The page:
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The Virtual Currency Gaining in Popularity – And Value.
Bitcoin was created in 2008 as a virtual peer-to-peer payment currency by Satoshi Nakamoto although some still dispute that it currently meets all the economic definitions usually associated with the term. Currencies are defined as a store of value, medium of exchange and unit of account. Whilst some may dispute that Bitcoin has met all these criterea, its use as a medium of exchange cannot be disputed since the number of merchants accepting Bitcoin as a form of payment passed the 100,000 mark in 2015.
Bitcoin can be bought and sold online and offline in a very similar way to normal currency. Online exchanges offer a bid/offer price for purchase and sell orders in the same way that Foreign Exchange markets do. Due to the infancy of the currency, these exchanges can offer varied prices for Bitcoin at the same point in time depending on their individual ability to meet their trading obligations and the levels of their reserves. Failure rates of exchanges has led to measure implemented in 2013 to allow for transparency in the level of reserves that exchanges hold to avoid exchange failures and losses by individuals of the Bitcoin held with them. However, it should still be noted that a risk still exists and with all things ‘virtual’ it is wise not to keep all your virtual eggs in just the one virtual basket.
With the growing acceptance by merchants, Bitcoins profile is starting to expand and with exchanges providing independent pricing, it did not take people long to work out that the market in Bitcoin could become a profitable place for trading and arbitrage in the same way that all currencies are traded on Foreign Exchange markets around the world. The difference with Bitcoin was that its decentralized nature means that no controlling body has means of influence over the value and its limited supply could mean that its price was likely to be influenced by a simple supply/demand logic. There is no central governmental control, no interest rate policy or political interference at work with Bitcoin.
In 2014 it was summarized that the volatilty of the value of Bitcoin was deemed to be as much as 8x that of the S&P500, 7x that of Gold or 18x that of the US Dollar. Whilst this may deter some people from venturing to use the new currency, (Its store of Value credentials being somewhat high risk), the inherent volatility also provides great potential rewards.
The above Price Volatility graph above shows the rise and falls in value since 2010. At the beginning of 2017 the price of Bitcoin had reached $1000: 1 BTC. As of writing this article on May 10th the value has risen further to $1589: 1 BTC.
There is much speculation about where the value of Bitcoin could go. Its limited supply may suggest that increased acceptance and usage will create a demand push rise in price with no limiting factors. Figures of $1,000,000: 1BTC have been bandied about in some press reports but as with all markets the limiting factor may be found in profit taking and the limiting of use as a medium of exchange that increased volatility might incur as a side effect.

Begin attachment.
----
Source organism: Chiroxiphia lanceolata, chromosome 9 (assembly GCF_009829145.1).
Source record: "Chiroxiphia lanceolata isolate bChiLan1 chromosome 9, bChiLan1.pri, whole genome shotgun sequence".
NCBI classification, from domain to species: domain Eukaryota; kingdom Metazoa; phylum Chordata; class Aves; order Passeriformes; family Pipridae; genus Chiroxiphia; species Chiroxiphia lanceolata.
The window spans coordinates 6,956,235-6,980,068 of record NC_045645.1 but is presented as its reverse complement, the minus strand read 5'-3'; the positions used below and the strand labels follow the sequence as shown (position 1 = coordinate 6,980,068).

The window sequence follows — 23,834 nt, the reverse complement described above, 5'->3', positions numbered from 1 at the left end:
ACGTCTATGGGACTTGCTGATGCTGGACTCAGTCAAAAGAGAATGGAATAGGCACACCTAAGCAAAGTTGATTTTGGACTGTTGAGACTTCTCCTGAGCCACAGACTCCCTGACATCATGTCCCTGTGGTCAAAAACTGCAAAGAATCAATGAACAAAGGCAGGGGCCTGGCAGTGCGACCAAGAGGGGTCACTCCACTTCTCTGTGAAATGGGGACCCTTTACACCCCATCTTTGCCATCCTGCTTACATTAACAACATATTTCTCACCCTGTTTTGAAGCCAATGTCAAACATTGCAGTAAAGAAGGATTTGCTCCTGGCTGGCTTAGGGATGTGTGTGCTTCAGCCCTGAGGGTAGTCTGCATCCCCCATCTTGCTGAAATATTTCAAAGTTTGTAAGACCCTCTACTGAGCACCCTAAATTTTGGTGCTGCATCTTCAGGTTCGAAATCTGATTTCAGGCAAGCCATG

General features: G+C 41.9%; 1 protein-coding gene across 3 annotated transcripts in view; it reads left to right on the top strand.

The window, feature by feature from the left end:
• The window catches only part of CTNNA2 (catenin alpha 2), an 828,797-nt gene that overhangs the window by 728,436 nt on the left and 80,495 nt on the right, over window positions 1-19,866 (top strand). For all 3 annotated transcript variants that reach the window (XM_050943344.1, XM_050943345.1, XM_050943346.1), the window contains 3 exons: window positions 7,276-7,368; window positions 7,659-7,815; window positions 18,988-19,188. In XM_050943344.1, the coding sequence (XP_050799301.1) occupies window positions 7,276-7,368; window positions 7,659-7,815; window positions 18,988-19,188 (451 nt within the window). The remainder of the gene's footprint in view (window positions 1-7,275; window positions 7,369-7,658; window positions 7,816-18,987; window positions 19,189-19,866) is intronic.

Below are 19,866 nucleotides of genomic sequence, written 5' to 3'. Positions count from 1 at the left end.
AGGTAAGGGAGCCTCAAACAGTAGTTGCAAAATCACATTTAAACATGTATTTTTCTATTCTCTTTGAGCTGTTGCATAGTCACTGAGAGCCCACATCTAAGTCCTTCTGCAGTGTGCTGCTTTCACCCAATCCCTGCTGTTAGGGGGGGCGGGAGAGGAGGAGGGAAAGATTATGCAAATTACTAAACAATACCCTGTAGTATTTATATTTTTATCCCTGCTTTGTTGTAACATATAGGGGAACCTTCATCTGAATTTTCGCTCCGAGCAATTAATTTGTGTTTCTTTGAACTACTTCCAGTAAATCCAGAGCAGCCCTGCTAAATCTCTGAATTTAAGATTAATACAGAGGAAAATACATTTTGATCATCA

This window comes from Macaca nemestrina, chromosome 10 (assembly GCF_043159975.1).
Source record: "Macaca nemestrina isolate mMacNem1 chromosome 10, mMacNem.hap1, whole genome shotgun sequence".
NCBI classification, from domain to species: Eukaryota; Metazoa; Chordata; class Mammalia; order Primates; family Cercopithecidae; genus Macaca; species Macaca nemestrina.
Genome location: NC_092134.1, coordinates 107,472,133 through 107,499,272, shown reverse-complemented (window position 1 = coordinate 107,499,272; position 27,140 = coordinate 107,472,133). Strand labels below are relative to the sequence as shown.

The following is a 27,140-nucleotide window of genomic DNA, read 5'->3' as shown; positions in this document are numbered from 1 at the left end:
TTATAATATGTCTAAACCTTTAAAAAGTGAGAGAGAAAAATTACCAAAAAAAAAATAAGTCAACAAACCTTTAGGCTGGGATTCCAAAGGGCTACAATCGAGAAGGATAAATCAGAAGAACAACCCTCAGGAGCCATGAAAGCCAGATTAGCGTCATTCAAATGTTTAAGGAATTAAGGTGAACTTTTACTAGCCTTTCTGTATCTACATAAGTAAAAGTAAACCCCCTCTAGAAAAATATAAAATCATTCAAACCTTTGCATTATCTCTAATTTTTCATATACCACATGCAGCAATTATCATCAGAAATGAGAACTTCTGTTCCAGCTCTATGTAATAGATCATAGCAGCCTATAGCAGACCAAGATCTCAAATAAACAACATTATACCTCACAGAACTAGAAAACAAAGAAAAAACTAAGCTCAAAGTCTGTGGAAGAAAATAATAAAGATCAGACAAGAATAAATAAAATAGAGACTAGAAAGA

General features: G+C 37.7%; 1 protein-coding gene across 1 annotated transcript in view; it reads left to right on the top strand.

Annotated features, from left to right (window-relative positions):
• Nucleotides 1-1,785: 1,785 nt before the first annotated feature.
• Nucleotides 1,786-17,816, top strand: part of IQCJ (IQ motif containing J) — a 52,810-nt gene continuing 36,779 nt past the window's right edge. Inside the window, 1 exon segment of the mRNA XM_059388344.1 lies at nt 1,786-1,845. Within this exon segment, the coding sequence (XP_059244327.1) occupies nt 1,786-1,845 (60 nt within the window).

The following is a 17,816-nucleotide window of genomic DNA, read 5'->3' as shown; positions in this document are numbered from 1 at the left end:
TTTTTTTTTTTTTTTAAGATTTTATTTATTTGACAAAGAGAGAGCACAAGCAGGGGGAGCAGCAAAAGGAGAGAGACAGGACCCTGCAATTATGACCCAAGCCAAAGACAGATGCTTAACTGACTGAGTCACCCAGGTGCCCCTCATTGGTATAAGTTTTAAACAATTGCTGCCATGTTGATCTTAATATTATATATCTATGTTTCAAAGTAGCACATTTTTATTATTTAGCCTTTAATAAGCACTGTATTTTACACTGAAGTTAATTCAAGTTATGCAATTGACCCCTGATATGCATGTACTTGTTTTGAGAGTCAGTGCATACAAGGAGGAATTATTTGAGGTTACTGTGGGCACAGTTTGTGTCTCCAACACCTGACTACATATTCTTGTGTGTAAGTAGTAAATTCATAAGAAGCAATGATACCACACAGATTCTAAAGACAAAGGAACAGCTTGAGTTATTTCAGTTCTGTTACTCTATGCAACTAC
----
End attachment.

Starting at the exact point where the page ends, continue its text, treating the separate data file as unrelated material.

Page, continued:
It may be said that Bitcoin could become the future of trade. We live in a more and more virtual, online world and the direction seems to be only one way. Consumer spending is increasingly made online and cash as we know it in the form of Paper money and coins may look to have a limited lifespan. Could Bitcoin be the future of money in a globalised world without borders?
We can only watch with interest.
What is apparent, as with any other emerging trading market, is that there is profit….and loss to be made with Bitcoin
In 2015 we are awash with entrepreneurs. They are on TV telling the rest of us how to get out there and make a living setting up businesses. But when it comes to philanthropy you dont hear a peep from any of them. Especially now, when we face a crisis in Europe not seen since the second world war. I dont see Branson or his chums hiring trains,(even now they own them), to bring war ravaged refugees from across Europe to Britain.
David Cameron should be ashamed by his response. Marginalised by the response of Germany, have we sunk so low in our own pertard, that being different in the nature of our response is more important than the help that we offer?
Mr Cameron… a focus group will not tell you the right thing to do. Your own intelligence should do that, so please show some and do something.
In 1938, Sir Nicholas Winton, a stockbroker, on a ski trip to the Alps, saw a need and acted quickly and incisively to save 669 Jewish children from the concentration camps. He didn’t look for a marketing angle. He just did it.
So Mr Branson, where is your train? You own enough of them. Why dont we clear Calais of migrants and set up a consulate to process any more that turn up…Office of three should do it at a cost of under 100K a year. Better than spending 100 million on fencing I would think.
Is it me, or does the futility of political decision making make my blood boil for everyone. Why is the easy solution never adopted’ and why do they always have an answer to a difficult question that never actually does anybody any good!
The British people that have reverence for the memory of Sir Nicholas Winton want to see a British Government that acts.
A government that fails to act is a disgrace to the memory of every remaining service man and women from the second world war and beyond. What the hell did they fight for, if not to be heard or forgotton. They fought for justice and freedom, for migrants and refugees, the unwanted and the oppressed.
In the 70th Anniversary year, remembrance through action would speak volumes more than tea parties and fly pasts.
Honour our heroes. Honour Britain and get off your arse and do something worthwhile.